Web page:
They also served us amoretti cookies, very soft and chewy almond cookies dusted with powdered sugar and served with the most delicious and delightful little glasses of milk. I thought there was something in the milk to make it sweeter, and it turned out it was “spiked” with white chocolate liqueur! I don’t drink, but once I found out, it was so tasty I at least had to finish my little cup. My wife will LOVE these cookies, since she loves anything almond-flavored.Almond lovers, they also serve a cocktail called “That’s Amore-etti,” with Real McCoy rum, almond syrup, DiSaronno amaretto, and almond milk. I can imagine these cookies pairing very well with it.
Tonight they also served an olive oil cake with rosemary-accented lemon curd and lemon mascarpone buttercream icing, moist and tangy and fresh-tasting. Loved it!
And while I’m not the biggest chocolate guy, this dense, brownie-like chocolate cake was garnished with fresh orange marmalade, candied oranges, and fresh chantilly cream. The chantilly cream was my favorite part, and I would happily eat an entire bowl of that as a dessert!
This was a particularly special night for me because it was the first media event I’ve ever attended at a restaurant. I’ve been reviewing and recommending restaurants and writing about food online for many years, on the Orlando Foodie Forum on Facebook and on the old Chowhound.com website before that. Despite all that, it took me forever to gain the self-confidence to match my passion for food writing — I didn’t start The Saboscrivner until last June, 2018, so as usual, I’m a late bloomer.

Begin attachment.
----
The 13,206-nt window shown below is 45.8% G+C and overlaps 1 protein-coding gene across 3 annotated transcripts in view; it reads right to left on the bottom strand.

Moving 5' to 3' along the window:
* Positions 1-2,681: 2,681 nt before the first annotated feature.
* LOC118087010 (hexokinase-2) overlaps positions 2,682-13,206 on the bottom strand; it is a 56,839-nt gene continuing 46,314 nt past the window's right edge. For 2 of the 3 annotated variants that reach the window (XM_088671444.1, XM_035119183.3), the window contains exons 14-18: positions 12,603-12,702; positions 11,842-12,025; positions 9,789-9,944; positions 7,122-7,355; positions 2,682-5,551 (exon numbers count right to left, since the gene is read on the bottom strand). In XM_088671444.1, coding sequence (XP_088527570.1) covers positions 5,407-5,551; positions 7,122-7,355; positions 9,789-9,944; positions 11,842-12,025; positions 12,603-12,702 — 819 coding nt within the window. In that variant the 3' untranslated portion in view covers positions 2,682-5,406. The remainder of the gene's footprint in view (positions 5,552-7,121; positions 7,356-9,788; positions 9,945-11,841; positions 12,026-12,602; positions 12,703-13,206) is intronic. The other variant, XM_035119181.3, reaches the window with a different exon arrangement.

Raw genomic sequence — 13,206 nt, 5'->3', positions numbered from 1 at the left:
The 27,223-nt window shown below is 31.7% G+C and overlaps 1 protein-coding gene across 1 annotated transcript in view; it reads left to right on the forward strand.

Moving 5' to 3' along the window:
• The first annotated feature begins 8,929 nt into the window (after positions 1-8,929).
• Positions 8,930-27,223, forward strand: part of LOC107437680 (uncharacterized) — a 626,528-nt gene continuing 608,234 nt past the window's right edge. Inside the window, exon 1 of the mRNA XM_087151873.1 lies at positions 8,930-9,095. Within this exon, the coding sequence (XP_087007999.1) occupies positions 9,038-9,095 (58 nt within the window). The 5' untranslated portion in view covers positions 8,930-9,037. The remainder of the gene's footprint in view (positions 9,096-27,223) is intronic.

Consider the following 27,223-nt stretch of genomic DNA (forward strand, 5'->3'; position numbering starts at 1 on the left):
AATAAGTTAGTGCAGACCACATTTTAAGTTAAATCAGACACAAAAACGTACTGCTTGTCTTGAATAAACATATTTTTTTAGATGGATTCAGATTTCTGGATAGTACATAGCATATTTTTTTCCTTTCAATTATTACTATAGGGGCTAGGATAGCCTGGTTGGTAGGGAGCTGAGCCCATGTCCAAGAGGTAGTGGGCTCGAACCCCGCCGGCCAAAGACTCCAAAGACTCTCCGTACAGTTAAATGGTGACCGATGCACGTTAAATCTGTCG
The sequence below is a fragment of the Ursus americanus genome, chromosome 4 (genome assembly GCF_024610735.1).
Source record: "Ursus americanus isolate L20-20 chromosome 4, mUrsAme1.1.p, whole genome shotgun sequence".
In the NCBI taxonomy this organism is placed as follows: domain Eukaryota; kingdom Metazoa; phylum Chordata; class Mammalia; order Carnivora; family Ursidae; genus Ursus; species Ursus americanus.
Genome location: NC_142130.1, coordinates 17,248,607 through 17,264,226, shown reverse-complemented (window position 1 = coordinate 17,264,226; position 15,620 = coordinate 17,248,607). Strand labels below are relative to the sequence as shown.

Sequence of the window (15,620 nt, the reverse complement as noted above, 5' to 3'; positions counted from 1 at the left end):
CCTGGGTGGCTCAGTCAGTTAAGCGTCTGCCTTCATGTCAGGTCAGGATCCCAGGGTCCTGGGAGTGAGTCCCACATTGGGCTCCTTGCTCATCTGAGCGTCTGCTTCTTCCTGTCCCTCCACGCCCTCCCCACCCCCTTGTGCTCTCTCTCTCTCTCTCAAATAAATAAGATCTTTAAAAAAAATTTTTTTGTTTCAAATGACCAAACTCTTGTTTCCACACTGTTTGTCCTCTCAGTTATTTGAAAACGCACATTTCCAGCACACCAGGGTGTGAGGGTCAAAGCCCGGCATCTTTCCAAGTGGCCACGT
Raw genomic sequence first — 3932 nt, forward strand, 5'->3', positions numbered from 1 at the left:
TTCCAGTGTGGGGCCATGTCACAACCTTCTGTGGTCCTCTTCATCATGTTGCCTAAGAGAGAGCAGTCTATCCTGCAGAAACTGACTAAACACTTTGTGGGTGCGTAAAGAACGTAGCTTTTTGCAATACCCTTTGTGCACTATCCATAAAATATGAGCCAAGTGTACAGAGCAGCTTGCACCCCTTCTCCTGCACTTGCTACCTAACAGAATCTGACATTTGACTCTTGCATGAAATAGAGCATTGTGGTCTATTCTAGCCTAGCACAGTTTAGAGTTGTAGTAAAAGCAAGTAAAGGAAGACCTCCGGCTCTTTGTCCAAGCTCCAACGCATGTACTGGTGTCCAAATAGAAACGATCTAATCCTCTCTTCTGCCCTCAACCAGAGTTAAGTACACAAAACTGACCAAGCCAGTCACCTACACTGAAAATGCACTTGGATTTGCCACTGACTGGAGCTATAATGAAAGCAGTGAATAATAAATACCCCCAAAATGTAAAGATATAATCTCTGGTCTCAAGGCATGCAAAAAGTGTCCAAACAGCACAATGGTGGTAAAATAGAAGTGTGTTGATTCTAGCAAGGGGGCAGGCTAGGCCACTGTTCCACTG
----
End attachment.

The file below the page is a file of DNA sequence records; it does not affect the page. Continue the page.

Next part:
While I’ve met several Foodie Forum members at various lunches over the last several months, tonight was the first time I met many of our serious and devoted Orlando food and lifestyle bloggers. Of course everyone seemed to know and be friends with each other already, but I always feel like the odd man out, even when I attend professional conferences with my own colleagues in my field. Just about everyone I met tonight was warm and friendly, though. We were all caught up in sampling these delicious dishes at Sette, and I like to think I bonded with some people and didn’t embarrass myself or cramp anybody’s style.
I’ve been a fan of Chef Trina ever since she made her signature dark chocolate sea salt caramel pies for sale at Pom Pom’s Teahouse and Sandwicheria, years before Se7en Bites even existed, long before Guy Fieri helped make her nationally renowned by featuring her on Diners, Drive-Ins, and Dives and Guy’s Grocery Games. I couldn’t be happier for her or prouder of her, and I was honored to be one of the local luminaries invited to chronicle Sette’s pre-opening event. Every dish I tried was better than the last, I found myself saying more than once tonight. Even though I was thrilled to be one of the lucky people to get this early look and taste, I would be raving about Sette no matter what. In fact, as I write this at 12:30 AM, knowing I have to be awake in three hours to catch a flight to one of those aforementioned professional conferences, I’m already planning to take my wife to Sette as soon as possible upon my return, to enjoy it as any guest surely will.
Trust me — Sette is going to be Orlando’s next big thing. Brava, Trina and Va! Brava.